Unfortunately, many militarily significant targets - including naval vessels in port and port facilities, bombers and fighters on the ground, air base and airport facilities that can be used by bombers, Army installations, and key defense factories - are in or close to American cities. In the event of an all-out Soviet attack, most of these '"soft" targets would be destroyed by air bursts. Air bursting (see Fig. 1.4) a given weapon subjects about twice as large an area to blast effects severe enough to destroy "soft" targets as does surface bursting (see Fig. 1.1) the same weapon. Fortunately for Americans living outside blast and fire areas, air bursts produce only very tiny particles. Most of these extremely small radioactive particles remain airborne for so long that their radioactive decay and wide dispersal before reaching the ground make them much less life- endangering than the promptly deposited larger fallout particles from surface and near-surface bursts. However, if you are a survival minded American you should prepare to survive heavy fallout wherever you are. Unpredictable winds may bring fallout from unexpected directions. Or your area may be in a "hot spot" of life-endangering fallout caused by a rain-out or snow-out of both small and tiny particles from distant explosions. Or the enemy may use surface or near-surface bursts in your part of the country to crater long runways or otherwise disrupt U.S. retaliatory actions by producing heavy local fallout.
Today few if any of Russia's largest intercontinental ballistic missiles (ICBMs) are armed with a 20-megaton warhead. A huge Russian ICBM, the SS-18, typically carries 10 warheads each having a yield of 500 kilotons, each programmed to hit a separate target. See "Jane's Weapon Systems. 1987-1988." However, in March 1990 CIA Director William Webster told the U.S. Senate Armed Services Committee that ".... The USSR's strategic modernization program continues unabated," and that the SS-18 Mod 5 can carry 14 to 20 nuclear warheads. The warheads are generally assumed to be smaller than those of the older SS-18s.
That's right, faithful readership, the nukes were able to carry more 17 years ago. That's right, also, that most of our military targets are near large populations. But don't worry about that.
° Myth: Overkill would result if all the U.S. and U.S.S.R, nuclear weapons were used meaning not only that the two superpowers have more than enough weapons to kill all of each other's people, but also that they have enough weapons to exterminate the human race.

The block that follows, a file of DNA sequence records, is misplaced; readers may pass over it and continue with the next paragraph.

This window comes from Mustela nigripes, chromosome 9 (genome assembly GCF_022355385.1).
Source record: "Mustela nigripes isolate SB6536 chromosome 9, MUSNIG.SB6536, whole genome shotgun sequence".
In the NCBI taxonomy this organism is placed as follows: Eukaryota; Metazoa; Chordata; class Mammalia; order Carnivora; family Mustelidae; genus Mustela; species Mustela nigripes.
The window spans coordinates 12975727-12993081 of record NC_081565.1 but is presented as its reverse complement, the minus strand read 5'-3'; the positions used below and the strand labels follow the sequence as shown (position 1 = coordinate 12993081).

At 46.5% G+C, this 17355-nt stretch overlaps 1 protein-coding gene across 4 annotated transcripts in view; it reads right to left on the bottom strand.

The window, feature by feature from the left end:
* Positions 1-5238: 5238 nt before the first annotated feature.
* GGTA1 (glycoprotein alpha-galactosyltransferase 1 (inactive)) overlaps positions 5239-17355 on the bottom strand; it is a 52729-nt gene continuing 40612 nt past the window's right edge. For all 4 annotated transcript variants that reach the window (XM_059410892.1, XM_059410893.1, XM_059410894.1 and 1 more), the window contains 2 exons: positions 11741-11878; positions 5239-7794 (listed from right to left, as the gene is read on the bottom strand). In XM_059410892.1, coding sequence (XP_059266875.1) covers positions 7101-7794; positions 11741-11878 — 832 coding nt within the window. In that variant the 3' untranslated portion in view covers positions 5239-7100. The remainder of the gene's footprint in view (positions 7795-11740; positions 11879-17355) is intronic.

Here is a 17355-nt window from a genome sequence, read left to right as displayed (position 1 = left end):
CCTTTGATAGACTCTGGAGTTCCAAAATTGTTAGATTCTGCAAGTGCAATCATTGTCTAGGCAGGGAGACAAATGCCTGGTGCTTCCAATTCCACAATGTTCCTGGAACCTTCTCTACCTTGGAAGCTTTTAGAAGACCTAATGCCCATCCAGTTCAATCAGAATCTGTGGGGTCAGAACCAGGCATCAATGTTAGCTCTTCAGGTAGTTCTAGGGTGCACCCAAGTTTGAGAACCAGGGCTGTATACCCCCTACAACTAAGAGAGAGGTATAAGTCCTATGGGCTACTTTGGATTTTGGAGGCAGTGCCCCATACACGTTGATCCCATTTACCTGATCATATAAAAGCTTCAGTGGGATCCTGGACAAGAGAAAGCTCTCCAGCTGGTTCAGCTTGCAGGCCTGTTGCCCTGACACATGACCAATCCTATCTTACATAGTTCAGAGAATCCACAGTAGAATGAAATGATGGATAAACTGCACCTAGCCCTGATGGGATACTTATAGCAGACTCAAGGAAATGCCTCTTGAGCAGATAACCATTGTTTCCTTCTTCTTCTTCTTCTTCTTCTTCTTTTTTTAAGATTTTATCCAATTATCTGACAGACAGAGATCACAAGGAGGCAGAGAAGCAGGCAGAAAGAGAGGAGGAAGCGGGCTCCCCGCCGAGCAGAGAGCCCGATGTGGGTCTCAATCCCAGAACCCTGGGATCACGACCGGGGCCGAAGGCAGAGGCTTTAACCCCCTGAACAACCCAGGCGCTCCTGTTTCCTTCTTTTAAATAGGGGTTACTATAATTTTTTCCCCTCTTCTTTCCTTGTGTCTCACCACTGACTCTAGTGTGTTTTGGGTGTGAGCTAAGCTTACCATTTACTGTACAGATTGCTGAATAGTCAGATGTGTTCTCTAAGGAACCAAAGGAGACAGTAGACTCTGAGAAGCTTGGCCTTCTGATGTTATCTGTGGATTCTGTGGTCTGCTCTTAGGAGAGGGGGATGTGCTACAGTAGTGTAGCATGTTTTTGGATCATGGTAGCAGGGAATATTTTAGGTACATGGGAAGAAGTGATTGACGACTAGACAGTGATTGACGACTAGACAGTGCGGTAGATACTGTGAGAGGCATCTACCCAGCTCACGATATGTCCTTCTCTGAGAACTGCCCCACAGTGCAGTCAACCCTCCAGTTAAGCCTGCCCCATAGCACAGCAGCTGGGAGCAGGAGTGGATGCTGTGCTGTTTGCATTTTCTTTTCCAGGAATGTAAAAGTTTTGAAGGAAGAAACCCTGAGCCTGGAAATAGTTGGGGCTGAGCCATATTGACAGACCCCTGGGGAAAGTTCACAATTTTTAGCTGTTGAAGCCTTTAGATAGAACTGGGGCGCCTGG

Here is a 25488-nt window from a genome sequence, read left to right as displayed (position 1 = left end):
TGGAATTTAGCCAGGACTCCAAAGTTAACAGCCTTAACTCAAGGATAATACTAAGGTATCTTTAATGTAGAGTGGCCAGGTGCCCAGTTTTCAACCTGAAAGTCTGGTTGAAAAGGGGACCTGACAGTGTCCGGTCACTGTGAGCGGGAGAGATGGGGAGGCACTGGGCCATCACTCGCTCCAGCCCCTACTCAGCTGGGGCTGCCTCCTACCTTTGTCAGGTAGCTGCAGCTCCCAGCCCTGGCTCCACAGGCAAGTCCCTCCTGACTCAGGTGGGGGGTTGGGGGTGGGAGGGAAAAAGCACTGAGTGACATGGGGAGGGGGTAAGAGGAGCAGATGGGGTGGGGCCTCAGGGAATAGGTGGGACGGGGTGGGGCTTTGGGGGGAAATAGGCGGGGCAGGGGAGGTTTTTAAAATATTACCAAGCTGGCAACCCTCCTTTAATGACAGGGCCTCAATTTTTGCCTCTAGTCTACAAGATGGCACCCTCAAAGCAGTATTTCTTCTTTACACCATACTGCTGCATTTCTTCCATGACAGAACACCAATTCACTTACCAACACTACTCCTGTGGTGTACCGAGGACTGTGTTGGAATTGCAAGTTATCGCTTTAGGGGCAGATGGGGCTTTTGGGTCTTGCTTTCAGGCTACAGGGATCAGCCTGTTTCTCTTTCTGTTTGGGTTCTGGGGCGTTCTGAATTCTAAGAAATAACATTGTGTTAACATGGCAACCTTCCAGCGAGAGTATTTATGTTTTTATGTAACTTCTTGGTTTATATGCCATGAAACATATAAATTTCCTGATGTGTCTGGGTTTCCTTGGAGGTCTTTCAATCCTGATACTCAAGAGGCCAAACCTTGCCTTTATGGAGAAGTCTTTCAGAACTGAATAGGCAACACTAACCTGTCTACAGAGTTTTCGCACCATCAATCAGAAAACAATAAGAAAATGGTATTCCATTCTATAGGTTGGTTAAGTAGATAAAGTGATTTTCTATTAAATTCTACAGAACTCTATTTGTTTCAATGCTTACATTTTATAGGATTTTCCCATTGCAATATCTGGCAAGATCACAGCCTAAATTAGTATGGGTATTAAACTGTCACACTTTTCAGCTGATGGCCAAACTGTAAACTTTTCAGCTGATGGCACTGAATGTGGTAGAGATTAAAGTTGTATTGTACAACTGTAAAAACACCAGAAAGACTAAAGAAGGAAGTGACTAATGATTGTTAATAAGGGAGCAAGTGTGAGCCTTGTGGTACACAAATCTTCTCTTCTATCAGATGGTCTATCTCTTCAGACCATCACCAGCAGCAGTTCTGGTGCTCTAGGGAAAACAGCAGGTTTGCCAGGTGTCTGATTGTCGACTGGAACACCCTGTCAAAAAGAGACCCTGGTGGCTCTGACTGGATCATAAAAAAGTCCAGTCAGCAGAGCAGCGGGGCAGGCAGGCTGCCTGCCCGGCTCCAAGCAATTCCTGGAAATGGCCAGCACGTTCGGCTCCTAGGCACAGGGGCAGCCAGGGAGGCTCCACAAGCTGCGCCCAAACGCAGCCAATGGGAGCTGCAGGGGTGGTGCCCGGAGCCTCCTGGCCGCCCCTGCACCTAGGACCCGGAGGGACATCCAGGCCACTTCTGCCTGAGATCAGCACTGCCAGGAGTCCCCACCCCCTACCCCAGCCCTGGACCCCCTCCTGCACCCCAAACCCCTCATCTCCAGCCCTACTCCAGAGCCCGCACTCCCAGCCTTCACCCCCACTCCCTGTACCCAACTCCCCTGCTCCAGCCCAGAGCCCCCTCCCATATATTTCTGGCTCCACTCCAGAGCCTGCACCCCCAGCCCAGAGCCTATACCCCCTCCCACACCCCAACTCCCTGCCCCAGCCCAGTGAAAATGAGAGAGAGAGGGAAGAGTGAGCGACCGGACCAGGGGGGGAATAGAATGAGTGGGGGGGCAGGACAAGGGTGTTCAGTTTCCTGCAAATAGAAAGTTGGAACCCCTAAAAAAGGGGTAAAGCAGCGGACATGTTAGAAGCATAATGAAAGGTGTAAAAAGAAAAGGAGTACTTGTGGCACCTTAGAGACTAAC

° Facts: Statements that the U.S. and the Soviet Union have the power to kill the world's population several times over are based on misleading calculations. One such calculation is to multiply the deaths produced per kiloton exploded over Hiroshima or Nagasaki by an estimate of the number of kilotons in either side's arsenal. (A kiloton explosion is one that produces the same amount of energy as does 1000 tons of TNT.) The unstated assumption is that somehow the world's population could be gathered into circular crowds, each a few miles in diameter with a population density equal to downtown Hiroshima or Nagasaki, and then a small (Hiroshima-sized) weapon would be exploded over the center of each crowd. Other misleading calculations are based on exaggerations of the dangers from long-lasting radiation and other harmful effects of a nuclear war.
How is this reassuring? Nevermind that the great majority of the world's population is found in cities, everyone in the Dakota's and Montana is goign to be okay. This assumption that being in the middle of nowhere is the ideal place seems to betray an awful lot about America. I think my thinking becomes more clear when we consider that only 14% of Americans have a passport. So not only are we from the middle of nowhere, but we aren't going anywhere.
Then you look around and you realize that the new city morgue looks just like a new bank; the Starbucks coffee served in Kansas City is the same coffee in Osaka, Japan; the suburbs of Shanghai look exactly like the suburbs of San Francisco; the chair on the airplane is the same as the chair in your car, as the chair at your office, as the chair that you can buy at Brookstone or Sharper Image at the mall that looks just like the mall in Marietta, as the mall in Okinawa....we are in the middle of nowhere.
The author of this book writes that he wants to minimize the nihilism present in the popular American mind when considering the survivability of a nuclear attack:
and then just before this myth the author betrays exactly what I am describing (the unlivability of America in the Nuclear Age):
What are we living for after the centers of social order are annihilated?
In creating these apocalypse machines, have we not simply made the best tool for analysis and critique and execution of our societies?